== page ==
Take advantage of pauses such as waiting for your Zoom meeting to begin to sneak in some arm exercises and yoga poses. Walk around the house if you are making a call or go up and down the stairs a few times a day.
2. Allot Space In Your Home
Select a space in your house to become your makeshift “gym,” suggested Sabrina Barr of The Independent, a British online news publisher. “Having a dedicated space will not only remind you to exercise regularly but it will also be a great motivator knowing that the space is ready for use and you don’t need to reshuffle the furniture,” said Ollie Thompson, a personal trainer for SIX3NINE in Covent Garden, London.
3. Exercise With Your Loved Ones
If possible, exercise with your family or the people you are quarantined with. For example, you can take walks, go on bike rides, have dance parties, or have backyard soccer games with your household members, recommended Nuvance Health, a network of convenient hospital and outpatient locations. If you have children, you can play tag or hopscotch or dance together.
4. Follow Your Body’s Rhythm
Stick to a routine to maintain structure and to prevent you from skipping or procrastinating your workouts. Make sure your workouts are done at a time when you have the most energy. You can also announce your regimen to your loved ones or social group—be it offline or online—to help you stay on track.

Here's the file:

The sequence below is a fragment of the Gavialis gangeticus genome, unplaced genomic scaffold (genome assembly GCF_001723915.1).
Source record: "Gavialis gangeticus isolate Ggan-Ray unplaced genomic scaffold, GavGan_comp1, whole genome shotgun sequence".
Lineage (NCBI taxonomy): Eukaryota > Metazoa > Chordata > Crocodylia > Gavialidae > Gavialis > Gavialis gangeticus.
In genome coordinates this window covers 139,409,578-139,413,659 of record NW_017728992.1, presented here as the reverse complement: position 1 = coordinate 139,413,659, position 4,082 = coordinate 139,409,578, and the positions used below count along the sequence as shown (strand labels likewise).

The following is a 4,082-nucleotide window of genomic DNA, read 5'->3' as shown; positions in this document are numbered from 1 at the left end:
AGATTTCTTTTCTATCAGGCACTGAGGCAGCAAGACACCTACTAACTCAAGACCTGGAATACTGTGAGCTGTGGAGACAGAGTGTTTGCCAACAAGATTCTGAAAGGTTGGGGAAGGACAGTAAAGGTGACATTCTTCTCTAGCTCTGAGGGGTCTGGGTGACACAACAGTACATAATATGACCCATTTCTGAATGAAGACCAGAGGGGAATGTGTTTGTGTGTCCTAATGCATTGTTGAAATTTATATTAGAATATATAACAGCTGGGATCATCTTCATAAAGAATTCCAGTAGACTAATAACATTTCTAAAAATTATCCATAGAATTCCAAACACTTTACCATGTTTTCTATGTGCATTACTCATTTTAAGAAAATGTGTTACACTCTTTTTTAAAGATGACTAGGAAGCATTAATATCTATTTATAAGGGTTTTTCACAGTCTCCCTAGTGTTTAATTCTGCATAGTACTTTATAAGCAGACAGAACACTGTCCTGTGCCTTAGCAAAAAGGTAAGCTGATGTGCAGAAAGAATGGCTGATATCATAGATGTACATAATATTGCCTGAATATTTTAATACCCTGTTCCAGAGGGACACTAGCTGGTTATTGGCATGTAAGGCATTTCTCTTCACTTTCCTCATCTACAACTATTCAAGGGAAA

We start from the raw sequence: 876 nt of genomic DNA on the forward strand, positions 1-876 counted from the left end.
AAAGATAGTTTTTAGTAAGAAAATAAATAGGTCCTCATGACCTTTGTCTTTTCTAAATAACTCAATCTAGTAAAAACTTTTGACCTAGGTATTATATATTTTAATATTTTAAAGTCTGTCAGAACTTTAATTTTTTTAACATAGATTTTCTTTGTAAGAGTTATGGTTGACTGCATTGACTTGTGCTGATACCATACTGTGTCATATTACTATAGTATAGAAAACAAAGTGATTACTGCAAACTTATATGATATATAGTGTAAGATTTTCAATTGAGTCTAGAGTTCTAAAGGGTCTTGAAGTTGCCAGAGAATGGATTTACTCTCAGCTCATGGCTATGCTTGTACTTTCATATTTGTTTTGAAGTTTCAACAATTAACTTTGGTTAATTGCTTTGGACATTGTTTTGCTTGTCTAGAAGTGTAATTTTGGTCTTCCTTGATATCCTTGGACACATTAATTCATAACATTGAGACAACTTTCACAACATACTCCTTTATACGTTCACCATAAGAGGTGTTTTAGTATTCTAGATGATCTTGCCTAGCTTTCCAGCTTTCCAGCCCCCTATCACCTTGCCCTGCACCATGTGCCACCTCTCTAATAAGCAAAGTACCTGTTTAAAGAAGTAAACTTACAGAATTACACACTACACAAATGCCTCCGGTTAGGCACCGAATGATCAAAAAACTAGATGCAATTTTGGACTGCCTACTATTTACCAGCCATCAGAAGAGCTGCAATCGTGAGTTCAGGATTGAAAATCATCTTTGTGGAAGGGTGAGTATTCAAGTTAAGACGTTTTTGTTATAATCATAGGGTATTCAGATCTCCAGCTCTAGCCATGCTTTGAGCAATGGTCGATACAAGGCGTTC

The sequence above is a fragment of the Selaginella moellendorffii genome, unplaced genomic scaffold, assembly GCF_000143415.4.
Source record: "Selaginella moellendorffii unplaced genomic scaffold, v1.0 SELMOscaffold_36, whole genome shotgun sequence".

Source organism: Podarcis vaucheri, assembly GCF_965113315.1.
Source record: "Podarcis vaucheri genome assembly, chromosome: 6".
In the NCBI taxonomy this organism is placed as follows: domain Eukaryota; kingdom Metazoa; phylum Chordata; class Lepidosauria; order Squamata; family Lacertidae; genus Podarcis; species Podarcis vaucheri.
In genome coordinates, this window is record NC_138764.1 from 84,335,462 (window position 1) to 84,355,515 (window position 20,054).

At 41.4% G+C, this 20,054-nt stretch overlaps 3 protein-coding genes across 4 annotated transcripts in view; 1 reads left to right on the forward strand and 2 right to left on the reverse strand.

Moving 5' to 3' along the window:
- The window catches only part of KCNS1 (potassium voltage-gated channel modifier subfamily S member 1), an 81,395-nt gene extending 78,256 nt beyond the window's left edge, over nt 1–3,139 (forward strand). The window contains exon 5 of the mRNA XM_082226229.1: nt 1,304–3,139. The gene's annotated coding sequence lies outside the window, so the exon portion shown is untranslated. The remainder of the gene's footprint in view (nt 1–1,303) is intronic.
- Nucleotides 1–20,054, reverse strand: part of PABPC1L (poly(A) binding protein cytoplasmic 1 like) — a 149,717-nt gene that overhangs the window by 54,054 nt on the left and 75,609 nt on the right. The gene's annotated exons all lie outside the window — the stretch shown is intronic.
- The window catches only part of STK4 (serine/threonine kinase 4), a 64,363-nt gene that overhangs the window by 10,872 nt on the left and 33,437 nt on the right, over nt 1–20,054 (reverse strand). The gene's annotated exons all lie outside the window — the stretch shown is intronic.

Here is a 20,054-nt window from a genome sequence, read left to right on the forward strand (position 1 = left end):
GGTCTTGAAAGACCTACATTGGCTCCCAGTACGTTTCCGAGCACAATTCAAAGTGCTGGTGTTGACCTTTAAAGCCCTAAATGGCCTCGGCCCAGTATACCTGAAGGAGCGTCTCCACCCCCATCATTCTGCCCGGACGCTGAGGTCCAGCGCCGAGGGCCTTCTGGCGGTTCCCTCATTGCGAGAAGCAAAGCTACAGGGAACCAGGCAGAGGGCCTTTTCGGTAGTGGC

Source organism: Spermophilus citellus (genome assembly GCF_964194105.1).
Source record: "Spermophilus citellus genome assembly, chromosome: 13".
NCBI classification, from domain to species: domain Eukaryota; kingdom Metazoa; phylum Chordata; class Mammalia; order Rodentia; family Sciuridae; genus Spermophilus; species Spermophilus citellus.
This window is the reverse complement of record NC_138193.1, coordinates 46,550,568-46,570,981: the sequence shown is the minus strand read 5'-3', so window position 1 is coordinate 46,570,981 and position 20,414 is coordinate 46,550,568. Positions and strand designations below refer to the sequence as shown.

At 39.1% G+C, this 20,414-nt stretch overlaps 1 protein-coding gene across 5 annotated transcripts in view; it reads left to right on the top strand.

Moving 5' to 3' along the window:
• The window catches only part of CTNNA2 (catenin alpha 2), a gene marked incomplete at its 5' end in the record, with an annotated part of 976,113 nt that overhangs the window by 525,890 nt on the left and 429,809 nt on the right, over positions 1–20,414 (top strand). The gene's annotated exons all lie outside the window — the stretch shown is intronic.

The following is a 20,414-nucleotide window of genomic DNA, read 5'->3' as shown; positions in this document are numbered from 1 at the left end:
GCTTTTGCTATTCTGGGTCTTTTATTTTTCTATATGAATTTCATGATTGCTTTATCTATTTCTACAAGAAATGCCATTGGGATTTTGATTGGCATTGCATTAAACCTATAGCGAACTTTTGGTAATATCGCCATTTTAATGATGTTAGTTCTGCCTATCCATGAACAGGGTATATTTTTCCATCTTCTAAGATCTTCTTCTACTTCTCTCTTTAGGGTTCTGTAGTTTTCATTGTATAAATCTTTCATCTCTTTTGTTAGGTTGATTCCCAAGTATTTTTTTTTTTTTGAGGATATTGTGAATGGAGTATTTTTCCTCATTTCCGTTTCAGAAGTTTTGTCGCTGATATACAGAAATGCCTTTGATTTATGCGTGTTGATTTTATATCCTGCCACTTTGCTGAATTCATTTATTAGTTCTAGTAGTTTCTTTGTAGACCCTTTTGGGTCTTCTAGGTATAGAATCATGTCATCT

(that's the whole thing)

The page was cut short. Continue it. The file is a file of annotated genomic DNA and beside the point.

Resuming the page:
If you live alone, you can post your workout program on social media to motivate your connections to exercise. You will be motivated to exercise if they give positive feedback about your routine.
5. Ask Yourself How the Workout Will Make You Feel
It is important to do physical activities that you enjoy. Avoid feeling that you need to copy somebody’s exercise routine. “If you’ve never been somebody that enjoys running, don’t force yourself to,” added Thompson. If you find an exercise routine that you enjoy the most and is possible to do with the space and resources you have, then go all out.
Former Olympic athlete Jessica Ennis-Hill suggests not thinking too much about how hard or daunting your workout is going to be. Rather, it is better to focus on the endorphin rush and how great you will feel after your workout.
6. Seek Help
If you don’t know where to start with your home workout routine, Thompson suggested consulting a fitness professional for assistance. Additionally, you can look through online health and fitness programs from various disciplines such as dancing, cardio, and yoga.
7. Reward Yourself
It’s okay to feel that exercising is not as enjoyable as before. No days will be perfect so do not be too hard on yourself. If you managed to engage with your favorite exercise routine, you can take a hot bubble bath, make a fruit smoothie, or call your family member or a friend.
Getting fit and jumpstarting one’s fitness routine may be more frustrating due to social disruptions. However, everyone should strive to exercise and squeeze in some movement to improve their mood and to instill a sense of achievement.